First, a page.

Academic journal article Samuel Beckett Today / Aujourd'hui

CHANGED MODALITIES IN MALONE DIES: Putting Sapo in His Place

Academic journal article Samuel Beckett Today / Aujourd'hui

CHANGED MODALITIES IN MALONE DIES: Putting Sapo in His Place

Article excerpt

Preliminaries

Literature is so often parasitic upon itself - Dante 'rewriting' Virgil; Don Quijote redefining chivalry, with the help of Ariosto; even Gaber and/or Youdi importing 'life' into Keats (Beckett 2009b, 172)1 - that it seems safe to suppose that any educated reader wanting to 'situate' Beckett's Malone Dies will find it difficult not to think in terms of Marcel Proust, famous for writing his huge novel in bed in his apartment in the Boulevard Haussman. But beware the parasite that, in literature as typically as in life, works to undermine the host it has invaded; or the potentially useful analogy which turns out to have little substance (Beckett 2009b, 179; Beckett 1983, 19).2 Malone Dies is not in any meaningful sense an À la Recherche du temps perdu in disguise, even though it may seem occasionally to prey upon its great predecessor. The mission of Proust's alter ego in the Recherche is to demonstrate that "[literature] is the only life that is really lived" (Bersani, 215), whereas Beckett's Malone is much closer - and in every sense much closer - to his immediate predecessors in the "Three Novels," Molloy and Moran. Following the latter as he does, Malone is even more reluctant "at this late stage [...] to give way to literature" (Beckett 2009b, 158), having - if only for fictional purposes - reached an even later stage of de-composition, and having apparently convinced himself that writing is little more than a game to be maintained to the best of one's ability: "Now it is a game, I am going to play" (Beckett 2010a, 4). In his Proust essay Beckett says "Death has not required us to keep a day free" (Beckett 1965, 17). But Malone Dies is in large part the product of the freedom we enjoy (or endure) before the inevitable end to which we shall all have to come. Malone intends to enjoy this freedom by starting out under the aegis of "a certain kind of aesthetics" (4), although the aesthetics he has in mind are swiftly reduced to an increasingly moribund monologue monitoring his "Present state" (6) on the one hand, and a gradually diminishing repertoire of stories on the other. This apparently simple division of labour, tacitly predicated on the distinction between self and not-self, proves unsustainable, any 'Proustian solution' having been turned inside out and poured out quicker than any decanter could cope with (Beckett 1965, 36, 22). It bears emphasising that in Malone Dies, in spite of the future tense with which the novel opens ("I shall soon..."), everything is streaming towards what is past, whereas Proust's Recherche only retrieves past time (strictly speaking temps perdu) in the hope of ultimately arriving at a kind of vanishing point. Proust's Marcel is in pursuit of "the fictions of life and of art" with the idea of making them either coincide or interact (Bersani, 206ff.); Beckett's Malone - never really in pursuit of anything tangible - carries out his creator's distinctly differential wish to demonstrate that these are two 'fictions' which must always remain incommensurable.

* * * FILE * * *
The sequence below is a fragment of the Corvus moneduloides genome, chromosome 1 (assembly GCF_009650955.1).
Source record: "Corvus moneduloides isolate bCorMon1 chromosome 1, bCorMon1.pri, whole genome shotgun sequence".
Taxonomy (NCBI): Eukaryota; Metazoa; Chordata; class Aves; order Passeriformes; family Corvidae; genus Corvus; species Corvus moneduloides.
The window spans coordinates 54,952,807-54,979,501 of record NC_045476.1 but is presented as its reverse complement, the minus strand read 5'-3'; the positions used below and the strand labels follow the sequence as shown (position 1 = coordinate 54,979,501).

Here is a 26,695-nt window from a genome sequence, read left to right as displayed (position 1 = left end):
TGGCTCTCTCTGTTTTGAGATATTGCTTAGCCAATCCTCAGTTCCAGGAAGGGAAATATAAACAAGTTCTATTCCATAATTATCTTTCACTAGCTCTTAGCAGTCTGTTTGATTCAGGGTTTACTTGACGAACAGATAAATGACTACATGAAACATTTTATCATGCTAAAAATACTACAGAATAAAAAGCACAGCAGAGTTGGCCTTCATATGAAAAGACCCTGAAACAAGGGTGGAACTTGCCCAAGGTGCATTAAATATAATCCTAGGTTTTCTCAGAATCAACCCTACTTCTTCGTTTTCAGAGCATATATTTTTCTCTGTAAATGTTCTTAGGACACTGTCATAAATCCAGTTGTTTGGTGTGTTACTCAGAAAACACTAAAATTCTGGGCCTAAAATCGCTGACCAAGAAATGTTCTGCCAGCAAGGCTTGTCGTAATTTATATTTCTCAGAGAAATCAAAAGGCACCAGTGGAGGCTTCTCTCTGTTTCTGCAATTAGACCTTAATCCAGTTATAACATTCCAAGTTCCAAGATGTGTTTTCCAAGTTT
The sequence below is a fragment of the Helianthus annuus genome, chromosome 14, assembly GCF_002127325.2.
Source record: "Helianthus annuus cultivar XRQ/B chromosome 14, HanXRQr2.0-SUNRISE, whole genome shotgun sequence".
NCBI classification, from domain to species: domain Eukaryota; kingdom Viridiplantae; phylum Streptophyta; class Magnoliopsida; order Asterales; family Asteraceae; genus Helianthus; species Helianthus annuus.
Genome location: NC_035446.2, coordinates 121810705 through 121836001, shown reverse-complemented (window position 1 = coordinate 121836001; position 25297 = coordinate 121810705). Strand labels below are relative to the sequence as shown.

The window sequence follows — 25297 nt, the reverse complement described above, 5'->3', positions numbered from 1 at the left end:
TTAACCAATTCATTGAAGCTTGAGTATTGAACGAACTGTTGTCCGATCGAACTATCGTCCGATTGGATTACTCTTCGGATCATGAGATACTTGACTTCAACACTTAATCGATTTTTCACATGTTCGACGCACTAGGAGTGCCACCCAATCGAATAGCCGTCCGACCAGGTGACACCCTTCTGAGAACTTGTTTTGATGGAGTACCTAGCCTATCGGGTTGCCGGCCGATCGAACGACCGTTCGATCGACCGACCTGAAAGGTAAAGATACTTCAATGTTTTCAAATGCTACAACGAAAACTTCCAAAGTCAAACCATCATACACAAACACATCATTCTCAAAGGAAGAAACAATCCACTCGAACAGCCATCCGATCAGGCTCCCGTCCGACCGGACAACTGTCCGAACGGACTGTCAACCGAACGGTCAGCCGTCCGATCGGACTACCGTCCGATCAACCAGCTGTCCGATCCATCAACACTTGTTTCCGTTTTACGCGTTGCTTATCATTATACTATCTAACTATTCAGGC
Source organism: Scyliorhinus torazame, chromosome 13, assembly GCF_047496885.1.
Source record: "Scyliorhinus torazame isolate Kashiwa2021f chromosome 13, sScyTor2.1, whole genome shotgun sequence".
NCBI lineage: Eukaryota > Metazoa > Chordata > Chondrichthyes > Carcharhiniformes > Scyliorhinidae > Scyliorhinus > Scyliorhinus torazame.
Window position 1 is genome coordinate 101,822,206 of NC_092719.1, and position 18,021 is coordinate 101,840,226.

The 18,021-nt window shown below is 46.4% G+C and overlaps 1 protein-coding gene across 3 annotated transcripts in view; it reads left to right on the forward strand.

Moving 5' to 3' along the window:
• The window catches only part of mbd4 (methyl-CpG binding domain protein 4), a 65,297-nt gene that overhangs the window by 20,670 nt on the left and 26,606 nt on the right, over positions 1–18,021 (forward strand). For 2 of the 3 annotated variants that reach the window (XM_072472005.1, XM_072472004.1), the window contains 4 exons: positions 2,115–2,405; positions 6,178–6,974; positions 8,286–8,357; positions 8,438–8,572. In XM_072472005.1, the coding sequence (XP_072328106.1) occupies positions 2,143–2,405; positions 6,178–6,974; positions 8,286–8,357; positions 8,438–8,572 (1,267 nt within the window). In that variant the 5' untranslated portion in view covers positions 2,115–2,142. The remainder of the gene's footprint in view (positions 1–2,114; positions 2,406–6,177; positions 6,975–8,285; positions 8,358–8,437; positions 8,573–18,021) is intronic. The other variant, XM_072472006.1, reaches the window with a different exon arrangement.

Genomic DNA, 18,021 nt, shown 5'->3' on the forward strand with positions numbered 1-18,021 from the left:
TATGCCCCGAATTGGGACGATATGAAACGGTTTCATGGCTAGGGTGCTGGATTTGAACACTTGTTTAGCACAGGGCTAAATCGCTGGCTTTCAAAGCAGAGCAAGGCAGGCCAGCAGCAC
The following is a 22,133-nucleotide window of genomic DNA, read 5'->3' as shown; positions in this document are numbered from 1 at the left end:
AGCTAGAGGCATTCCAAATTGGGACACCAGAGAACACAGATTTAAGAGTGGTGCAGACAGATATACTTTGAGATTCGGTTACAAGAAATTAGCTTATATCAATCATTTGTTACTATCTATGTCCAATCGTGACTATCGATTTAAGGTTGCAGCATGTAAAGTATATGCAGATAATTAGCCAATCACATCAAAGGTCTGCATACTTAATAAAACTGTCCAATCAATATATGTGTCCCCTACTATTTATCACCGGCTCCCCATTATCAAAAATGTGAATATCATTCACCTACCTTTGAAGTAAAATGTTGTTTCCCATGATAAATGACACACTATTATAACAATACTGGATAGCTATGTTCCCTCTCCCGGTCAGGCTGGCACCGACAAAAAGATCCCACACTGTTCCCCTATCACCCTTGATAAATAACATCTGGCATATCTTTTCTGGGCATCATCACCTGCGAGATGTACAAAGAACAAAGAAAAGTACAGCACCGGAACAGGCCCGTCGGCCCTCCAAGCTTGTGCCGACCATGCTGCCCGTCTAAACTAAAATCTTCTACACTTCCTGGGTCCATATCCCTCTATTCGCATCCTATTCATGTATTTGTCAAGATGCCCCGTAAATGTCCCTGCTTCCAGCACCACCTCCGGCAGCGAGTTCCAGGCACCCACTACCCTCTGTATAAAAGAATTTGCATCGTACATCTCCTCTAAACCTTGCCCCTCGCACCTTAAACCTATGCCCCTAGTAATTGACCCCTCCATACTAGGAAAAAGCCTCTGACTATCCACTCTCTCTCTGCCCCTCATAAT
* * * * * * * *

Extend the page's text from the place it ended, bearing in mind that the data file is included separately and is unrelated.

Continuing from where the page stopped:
Nothing better illustrates Beckett's deviant (and in many ways destructive) impulses in Malone Dies than his treatment of Sapo. From early on Malone insists that "Nothing is less like me than this patient, reasonable child, struggling all alone for years to shed a little light upon himself, avid of the least gleam, a stranger to the joys of darkness" (18), which virtually destroys Sapo from the outset; but it does so at the cost of leaving unanswered the troubling question as to why (if not "to shed a little light upon himself") Malone should ever have brought Sapo into 'being' in the first place. Now it may be easy to see that the Sapo passages offered Beckett the opportunity to work off the unfinished business of his two years in Roussillon.3 What is less obvious is that because Sapo cannot be allowed to survive, neither can the style of writing embodying him survive. Farewell Sapo, farewell Realism. It is as if Beckett were determined once and for all to put at least one old chestnut behind him, the Nouvelles and Molloy having failed to deliver the absolute coup de grâce in this connection. …

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